West Nile sickens animals in different ways
West Nile virus emerged in North America in 1999. Historically, this virus spanned Africa, the Middle East and much of India and Australia.
West Nile virus was traditionally associated with mild fevers in people and was not a pathogen of major concern. But the West Nile virus strain now causing illness in the U.S. has killed birds, horses and people.
The virus is perpetuated in a bird-mosquito cycle, in which infected mosquitos transmit the virus to birds, which develop a blood virus capable of infecting feeding mosquitos.
Studies show that infected mosquitoes transmit the virus while feeding on people and animals as well as when they are eaten by certain birds.
The virus in mosquito saliva is thought to be the critical factor in viral transmission. Once infected, mosquitoes may harbor and transmit the West Nile virus for the remainder of their lifespan. In addition, mosquitos can hibernate over the winter, which likely contributes to the re-emergence of West Nile virus in the springtime.
Case rates of disease from West Nile virus infection are highest in late summer and early fall, the hottest time of the year.
Birds suffer the highest death rate among the important West Nile virus hosts. Birds will usually die within hours of showing clinical signs: lethargy, low appetite, dehydration, emaciation, pale beak, open-mouth breathing, ataxia and circling, among other symptoms. Mortality among birds vary with the species, age and the viral strain.
Horses in the U.S. are probably second to birds in frequency of West Nile virus infection. Most horses develop a low-level viremia – or, virus in the blood – after exposure.
Importantly, illness in horses has been found to occur after viremia has cleared, unlike in humans. But it is unlikely for virus-infected horses to spread disease to other horses or handlers because the virus is absent from feces and saliva.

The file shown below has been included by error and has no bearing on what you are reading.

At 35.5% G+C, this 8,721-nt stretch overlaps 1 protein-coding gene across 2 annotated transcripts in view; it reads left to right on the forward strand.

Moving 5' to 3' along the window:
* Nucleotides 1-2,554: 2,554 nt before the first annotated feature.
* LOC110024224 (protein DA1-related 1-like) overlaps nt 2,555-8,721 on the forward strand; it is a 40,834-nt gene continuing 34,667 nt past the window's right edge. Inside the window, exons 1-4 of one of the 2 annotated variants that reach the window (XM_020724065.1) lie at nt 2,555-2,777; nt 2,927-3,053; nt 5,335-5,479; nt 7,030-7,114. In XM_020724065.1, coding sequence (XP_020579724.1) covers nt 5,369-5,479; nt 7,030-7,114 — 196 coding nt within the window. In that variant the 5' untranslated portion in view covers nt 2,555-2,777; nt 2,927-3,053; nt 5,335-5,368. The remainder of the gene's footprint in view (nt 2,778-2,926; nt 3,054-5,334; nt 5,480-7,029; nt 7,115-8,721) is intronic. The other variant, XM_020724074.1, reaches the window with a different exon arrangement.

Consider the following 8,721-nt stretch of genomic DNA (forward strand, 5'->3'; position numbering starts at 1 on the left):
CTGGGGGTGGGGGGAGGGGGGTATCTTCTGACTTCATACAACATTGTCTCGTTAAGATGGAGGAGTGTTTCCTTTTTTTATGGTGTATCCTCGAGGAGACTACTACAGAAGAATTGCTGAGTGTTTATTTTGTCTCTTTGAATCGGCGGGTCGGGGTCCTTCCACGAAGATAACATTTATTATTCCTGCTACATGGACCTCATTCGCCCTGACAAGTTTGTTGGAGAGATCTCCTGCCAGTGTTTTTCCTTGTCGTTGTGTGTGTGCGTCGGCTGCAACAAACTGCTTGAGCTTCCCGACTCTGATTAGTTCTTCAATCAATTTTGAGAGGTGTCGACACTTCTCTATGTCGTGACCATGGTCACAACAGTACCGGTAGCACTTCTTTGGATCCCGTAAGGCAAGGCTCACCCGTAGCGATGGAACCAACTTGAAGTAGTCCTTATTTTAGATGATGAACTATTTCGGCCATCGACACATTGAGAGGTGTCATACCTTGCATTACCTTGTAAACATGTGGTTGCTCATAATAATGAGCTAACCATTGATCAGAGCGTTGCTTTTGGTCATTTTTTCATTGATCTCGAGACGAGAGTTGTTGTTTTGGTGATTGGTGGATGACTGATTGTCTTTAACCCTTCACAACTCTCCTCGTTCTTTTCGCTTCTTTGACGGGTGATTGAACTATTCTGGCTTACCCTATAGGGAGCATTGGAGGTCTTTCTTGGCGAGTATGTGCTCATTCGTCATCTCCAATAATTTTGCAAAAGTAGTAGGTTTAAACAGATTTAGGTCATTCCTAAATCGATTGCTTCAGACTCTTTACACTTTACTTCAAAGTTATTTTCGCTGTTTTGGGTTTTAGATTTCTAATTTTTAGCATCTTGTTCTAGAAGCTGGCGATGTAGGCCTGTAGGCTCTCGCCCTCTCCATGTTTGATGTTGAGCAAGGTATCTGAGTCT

The best treatment for horses is vaccination though mosquito repellents are also important. Shelter should be provided for horses at dusk and dawn when mosquitoes feed the most.
Another way to attempt the disease is to remove standing water where mosquitoes lay eggs. Frequent changes of water in tanks can also prevent mosquito eggs from hatching.
As for dog and cats, both the experimental data and the rarity of West Nile illness suggest that infections in these pets are sub-clinical in nature. Still, dogs and cats can develop severe or even die from West Nile virus.
There was a cat euthanized in New York after displaying neurological symptoms and West Nile virus was isolated from the cat’s brain. And a modest number of clinical cases of West Nile virus infection in dogs were reported to the Centers for Disease Control and Prevention in 2002 and 2003.
Blood samples from dogs and cats indicate that many of these animals are exposed to West Nile virus. But in recent studies, none of the dogs infected with the mosquito bites showed signs of illness, though there were a few that developed viremia. Our domestic pets, therefore, are not at a great risk of severe disease.
Still, West Nile virus is difficult to control, poorly understood and here to stay for a while.
Dr. Nadine Lober 949-7972.